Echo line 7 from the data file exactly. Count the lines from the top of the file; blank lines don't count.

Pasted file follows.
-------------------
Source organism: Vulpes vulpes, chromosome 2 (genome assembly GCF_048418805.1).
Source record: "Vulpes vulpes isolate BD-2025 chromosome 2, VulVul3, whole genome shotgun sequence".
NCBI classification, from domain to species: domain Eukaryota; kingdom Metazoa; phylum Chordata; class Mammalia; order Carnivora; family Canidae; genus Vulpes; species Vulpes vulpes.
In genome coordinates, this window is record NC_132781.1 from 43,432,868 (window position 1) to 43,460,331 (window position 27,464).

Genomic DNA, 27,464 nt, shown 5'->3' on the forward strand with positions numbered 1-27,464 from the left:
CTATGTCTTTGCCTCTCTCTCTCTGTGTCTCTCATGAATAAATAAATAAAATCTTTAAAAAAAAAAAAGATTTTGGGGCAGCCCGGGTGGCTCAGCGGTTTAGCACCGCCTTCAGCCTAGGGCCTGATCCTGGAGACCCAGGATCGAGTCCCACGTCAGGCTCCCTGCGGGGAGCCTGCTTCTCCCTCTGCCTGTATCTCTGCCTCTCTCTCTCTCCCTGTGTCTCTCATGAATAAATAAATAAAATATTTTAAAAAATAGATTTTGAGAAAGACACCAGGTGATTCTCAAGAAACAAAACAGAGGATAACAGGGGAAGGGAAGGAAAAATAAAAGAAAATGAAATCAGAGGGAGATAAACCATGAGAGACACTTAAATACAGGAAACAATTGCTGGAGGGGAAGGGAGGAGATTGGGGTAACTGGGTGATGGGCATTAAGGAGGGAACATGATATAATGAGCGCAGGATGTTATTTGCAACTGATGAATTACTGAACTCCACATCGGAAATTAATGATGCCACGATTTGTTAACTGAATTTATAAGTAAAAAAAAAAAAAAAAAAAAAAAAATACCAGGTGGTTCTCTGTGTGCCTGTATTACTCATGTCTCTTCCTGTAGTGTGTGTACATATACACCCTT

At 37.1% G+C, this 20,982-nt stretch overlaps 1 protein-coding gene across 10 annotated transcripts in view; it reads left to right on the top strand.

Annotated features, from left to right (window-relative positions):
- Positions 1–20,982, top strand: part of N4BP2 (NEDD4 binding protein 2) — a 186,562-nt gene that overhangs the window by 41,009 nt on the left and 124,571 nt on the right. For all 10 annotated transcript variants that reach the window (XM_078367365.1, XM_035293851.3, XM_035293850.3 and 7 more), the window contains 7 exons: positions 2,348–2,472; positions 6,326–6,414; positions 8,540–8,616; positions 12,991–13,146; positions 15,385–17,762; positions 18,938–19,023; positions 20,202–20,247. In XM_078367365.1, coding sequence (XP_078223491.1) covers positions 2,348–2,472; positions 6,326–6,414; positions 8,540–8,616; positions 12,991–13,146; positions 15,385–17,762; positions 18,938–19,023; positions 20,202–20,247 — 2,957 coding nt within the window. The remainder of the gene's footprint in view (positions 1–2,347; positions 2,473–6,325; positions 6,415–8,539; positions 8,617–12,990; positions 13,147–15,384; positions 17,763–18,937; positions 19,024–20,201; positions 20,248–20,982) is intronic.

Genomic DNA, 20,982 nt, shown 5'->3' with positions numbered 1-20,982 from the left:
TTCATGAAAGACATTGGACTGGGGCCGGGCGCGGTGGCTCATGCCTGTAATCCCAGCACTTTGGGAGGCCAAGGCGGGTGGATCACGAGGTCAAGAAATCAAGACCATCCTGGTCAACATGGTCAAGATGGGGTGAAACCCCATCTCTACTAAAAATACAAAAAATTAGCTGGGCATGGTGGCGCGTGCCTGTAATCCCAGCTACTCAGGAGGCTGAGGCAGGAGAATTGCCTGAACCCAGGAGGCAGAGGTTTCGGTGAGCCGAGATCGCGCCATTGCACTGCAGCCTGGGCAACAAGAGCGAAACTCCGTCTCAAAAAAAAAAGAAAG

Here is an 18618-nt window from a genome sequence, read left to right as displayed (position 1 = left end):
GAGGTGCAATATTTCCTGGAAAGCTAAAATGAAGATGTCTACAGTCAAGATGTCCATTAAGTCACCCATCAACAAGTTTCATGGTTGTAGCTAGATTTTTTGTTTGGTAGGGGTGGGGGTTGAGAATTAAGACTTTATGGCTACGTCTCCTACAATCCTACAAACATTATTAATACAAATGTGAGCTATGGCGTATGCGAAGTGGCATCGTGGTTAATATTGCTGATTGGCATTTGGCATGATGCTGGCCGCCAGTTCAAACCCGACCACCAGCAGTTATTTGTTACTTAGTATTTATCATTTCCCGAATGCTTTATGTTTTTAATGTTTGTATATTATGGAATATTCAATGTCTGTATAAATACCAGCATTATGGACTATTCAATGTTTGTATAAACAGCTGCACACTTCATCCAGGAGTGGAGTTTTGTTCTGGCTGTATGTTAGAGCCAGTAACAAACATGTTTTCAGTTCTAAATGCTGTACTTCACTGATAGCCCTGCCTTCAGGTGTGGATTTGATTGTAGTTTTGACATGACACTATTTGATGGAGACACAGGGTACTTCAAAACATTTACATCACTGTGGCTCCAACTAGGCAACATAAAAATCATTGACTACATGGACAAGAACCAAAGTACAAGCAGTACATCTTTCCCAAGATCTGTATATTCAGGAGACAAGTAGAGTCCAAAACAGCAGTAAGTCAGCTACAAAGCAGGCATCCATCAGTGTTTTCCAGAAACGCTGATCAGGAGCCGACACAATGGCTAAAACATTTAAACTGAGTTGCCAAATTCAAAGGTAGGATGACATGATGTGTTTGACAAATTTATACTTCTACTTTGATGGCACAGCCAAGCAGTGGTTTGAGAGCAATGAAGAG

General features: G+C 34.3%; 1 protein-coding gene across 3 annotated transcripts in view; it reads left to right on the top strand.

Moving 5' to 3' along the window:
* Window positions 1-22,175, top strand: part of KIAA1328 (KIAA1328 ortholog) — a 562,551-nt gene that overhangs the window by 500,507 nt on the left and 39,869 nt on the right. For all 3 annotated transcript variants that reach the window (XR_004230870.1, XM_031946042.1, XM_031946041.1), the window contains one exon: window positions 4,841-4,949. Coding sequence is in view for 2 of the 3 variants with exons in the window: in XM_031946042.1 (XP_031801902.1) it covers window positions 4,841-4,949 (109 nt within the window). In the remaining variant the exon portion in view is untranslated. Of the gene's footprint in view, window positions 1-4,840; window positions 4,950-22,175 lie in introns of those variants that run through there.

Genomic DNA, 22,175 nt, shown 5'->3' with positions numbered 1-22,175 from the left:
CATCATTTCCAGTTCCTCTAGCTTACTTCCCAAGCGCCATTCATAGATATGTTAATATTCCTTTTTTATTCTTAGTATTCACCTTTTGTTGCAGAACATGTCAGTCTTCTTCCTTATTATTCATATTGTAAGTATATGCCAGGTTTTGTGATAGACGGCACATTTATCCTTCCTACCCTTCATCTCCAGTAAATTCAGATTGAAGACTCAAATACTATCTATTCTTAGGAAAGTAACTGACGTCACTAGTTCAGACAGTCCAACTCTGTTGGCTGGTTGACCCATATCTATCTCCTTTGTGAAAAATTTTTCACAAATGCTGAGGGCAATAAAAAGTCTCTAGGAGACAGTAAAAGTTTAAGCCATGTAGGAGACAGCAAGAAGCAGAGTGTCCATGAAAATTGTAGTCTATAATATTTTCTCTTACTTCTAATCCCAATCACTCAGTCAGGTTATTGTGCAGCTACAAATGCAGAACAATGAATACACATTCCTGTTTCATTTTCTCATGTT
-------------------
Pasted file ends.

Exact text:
At 37.1% G+C, this 20,982-nt stretch overlaps 1 protein-coding gene across 10 annotated transcripts in view; it reads left to right on the top strand.